1 Corinthians 3:4-7: For when one says, "I follow Paul," and another, "I follow Apollos," are you not mere men? What, after all, is Apollos? And what is Paul? Only servants, through whom you came to believe--as the Lord has assigned to each his task. I planted the seed, Apollos watered it, but God made it grow. So neither he who plants nor he who waters is anything, but only God, who makes things grow.

       Paul makes it plain that the focus should be on God and not on the teachers and preachers who bring people to God. While we do see in Scripture instruction to give proper respect and esteem to those who preach the Gospel, it should never become a matter of pitting one such person against another, a situation that can only produce strife and division.

       As covered in my last sermon in this series, after Paul spent considerable time ministering in Corinth he left and traveled to Ephesus, Caesarea, Jerusalem and then up to Antioch Syria. This is considered the end of his second missionary journey.  After spending some time in Antioch, Paul set out from there and traveled from place to place throughout the region of Galatia and Phrygia, strengthening all the disciples.  This is considered the start of his third missionary journey. The indication is that when Paul left Corinth he appointed Apollos to look after the church at Corinth.  Now he returns to Ephesus.

        Acts 19:1-5: While Apollos was at Corinth, Paul took the road through the interior and arrived at Ephesus. There he found some disciples and asked them, "Did you receive the Holy Spirit when you believed?"   They answered, "No, we have not even heard that there is a Holy Spirit." So Paul asked, "Then what baptism did you receive?"   "John's baptism," they replied. Paul said, "John's baptism was a baptism of repentance. He told the people to believe in the one coming after him, that is, in Jesus." On hearing this, they were baptized into the name of the Lord Jesus.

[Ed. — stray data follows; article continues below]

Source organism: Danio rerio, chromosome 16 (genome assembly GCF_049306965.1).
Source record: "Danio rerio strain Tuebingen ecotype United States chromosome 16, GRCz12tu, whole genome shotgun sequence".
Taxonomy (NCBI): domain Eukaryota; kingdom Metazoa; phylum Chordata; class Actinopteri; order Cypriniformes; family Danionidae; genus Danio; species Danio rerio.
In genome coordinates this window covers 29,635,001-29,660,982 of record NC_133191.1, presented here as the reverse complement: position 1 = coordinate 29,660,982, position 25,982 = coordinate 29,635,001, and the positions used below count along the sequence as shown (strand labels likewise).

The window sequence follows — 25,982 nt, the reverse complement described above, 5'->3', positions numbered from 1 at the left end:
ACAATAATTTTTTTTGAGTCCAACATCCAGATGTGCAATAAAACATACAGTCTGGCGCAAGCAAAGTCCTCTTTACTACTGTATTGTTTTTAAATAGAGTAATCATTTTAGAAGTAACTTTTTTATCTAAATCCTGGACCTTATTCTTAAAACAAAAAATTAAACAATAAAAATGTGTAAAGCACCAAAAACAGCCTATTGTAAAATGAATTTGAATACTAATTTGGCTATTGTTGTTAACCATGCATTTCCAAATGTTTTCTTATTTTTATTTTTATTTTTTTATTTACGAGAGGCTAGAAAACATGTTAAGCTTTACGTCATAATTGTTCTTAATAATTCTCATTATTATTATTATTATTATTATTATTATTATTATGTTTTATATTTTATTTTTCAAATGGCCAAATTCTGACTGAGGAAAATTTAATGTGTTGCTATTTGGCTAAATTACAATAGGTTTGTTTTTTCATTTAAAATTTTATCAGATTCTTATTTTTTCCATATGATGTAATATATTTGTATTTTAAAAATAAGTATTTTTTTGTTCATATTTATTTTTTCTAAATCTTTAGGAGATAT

In returning to Ephesus, he finds some disciples who apparently had come to understand that the man Jesus was the promised Messiah to Israel but new very little beyond that.  As was true of Apollos, they were followers of John the Baptist who preached a message of repentance in anticipation of and preparation for the coming of the Christ, the anointed of God.  It is evident they knew nothing about the Pentecost event and the arrival of the Holy Spirit. 

       When Paul asks them if they had received the Holy Spirit when they believed, they said they had not even heard of the Holy Spirit.  When Paul asked them what baptism they received, they answered it was John’s baptism. John’s baptism is seen as a baptism of repentance. What does that mean? 

       Why did the Jews of John’s day respond to John who appeared to them wearing garments made of camel's hair and wearing a leather belt around his waist, a guy who was living on locusts and wild honey?   They responded to John because first century Israel was expecting the Messiah to appear in their generation.  Some thought John was that Messiah.  But, as we know from Scripture, John was the forerunner prophesied by Isaiah to lay the ground work for the coming of the Messiah.

       Baptism, as practiced by John, is not in evidence in the OT.  From where did John get the idea to baptize in water for the remission of sin?  God may have simply given this protocol to John through revelation.  On the other hand, John may have been following OT symbolism of water being used to signify cleansing from sin.  In Isaiah 1:16, Israel is told to wash and make themselves clean.  In Ezekiel 36, God is quoted as saying “I will sprinkle clean water on you, and you will be clean.”  In Psalm 51: David asks God to wash away his iniquity and cleanse him from sin.